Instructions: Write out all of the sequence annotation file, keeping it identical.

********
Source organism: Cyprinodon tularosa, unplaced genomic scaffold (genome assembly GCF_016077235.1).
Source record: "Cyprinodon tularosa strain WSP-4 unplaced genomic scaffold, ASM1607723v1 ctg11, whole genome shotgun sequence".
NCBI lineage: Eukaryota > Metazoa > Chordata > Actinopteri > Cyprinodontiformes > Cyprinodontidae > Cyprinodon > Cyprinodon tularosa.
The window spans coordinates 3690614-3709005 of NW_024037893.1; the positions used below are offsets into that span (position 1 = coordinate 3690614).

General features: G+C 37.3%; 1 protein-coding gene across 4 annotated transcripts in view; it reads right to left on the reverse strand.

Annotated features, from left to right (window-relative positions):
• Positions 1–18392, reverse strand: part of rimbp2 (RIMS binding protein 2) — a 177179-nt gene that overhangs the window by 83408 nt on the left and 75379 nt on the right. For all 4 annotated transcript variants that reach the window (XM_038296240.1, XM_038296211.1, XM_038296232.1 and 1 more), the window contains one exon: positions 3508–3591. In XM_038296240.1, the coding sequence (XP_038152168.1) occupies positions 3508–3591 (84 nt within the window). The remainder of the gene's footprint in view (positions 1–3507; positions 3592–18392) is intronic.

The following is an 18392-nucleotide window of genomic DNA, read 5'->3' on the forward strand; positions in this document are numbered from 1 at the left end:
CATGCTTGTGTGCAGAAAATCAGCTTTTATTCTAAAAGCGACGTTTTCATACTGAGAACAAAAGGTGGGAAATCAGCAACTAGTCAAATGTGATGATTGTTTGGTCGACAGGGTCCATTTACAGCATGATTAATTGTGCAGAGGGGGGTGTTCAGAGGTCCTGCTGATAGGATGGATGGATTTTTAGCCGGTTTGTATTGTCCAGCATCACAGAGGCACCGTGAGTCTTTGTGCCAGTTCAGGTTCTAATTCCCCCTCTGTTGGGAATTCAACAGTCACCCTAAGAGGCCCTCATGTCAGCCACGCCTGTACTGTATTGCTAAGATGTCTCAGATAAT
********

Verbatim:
Source organism: Cyprinodon tularosa, unplaced genomic scaffold (genome assembly GCF_016077235.1).
Source record: "Cyprinodon tularosa strain WSP-4 unplaced genomic scaffold, ASM1607723v1 ctg11, whole genome shotgun sequence".
NCBI lineage: Eukaryota > Metazoa > Chordata > Actinopteri > Cyprinodontiformes > Cyprinodontidae > Cyprinodon > Cyprinodon tularosa.
The window spans coordinates 3690614-3709005 of NW_024037893.1; the positions used below are offsets into that span (position 1 = coordinate 3690614).

General features: G+C 37.3%; 1 protein-coding gene across 4 annotated transcripts in view; it reads right to left on the reverse strand.

Annotated features, from left to right (window-relative positions):
• Positions 1–18392, reverse strand: part of rimbp2 (RIMS binding protein 2) — a 177179-nt gene that overhangs the window by 83408 nt on the left and 75379 nt on the right. For all 4 annotated transcript variants that reach the window (XM_038296240.1, XM_038296211.1, XM_038296232.1 and 1 more), the window contains one exon: positions 3508–3591. In XM_038296240.1, the coding sequence (XP_038152168.1) occupies positions 3508–3591 (84 nt within the window). The remainder of the gene's footprint in view (positions 1–3507; positions 3592–18392) is intronic.

The following is an 18392-nucleotide window of genomic DNA, read 5'->3' on the forward strand; positions in this document are numbered from 1 at the left end:
CATGCTTGTGTGCAGAAAATCAGCTTTTATTCTAAAAGCGACGTTTTCATACTGAGAACAAAAGGTGGGAAATCAGCAACTAGTCAAATGTGATGATTGTTTGGTCGACAGGGTCCATTTACAGCATGATTAATTGTGCAGAGGGGGGTGTTCAGAGGTCCTGCTGATAGGATGGATGGATTTTTAGCCGGTTTGTATTGTCCAGCATCACAGAGGCACCGTGAGTCTTTGTGCCAGTTCAGGTTCTAATTCCCCCTCTGTTGGGAATTCAACAGTCACCCTAAGAGGCCCTCATGTCAGCCACGCCTGTACTGTATTGCTAAGATGTCTCAGATAAT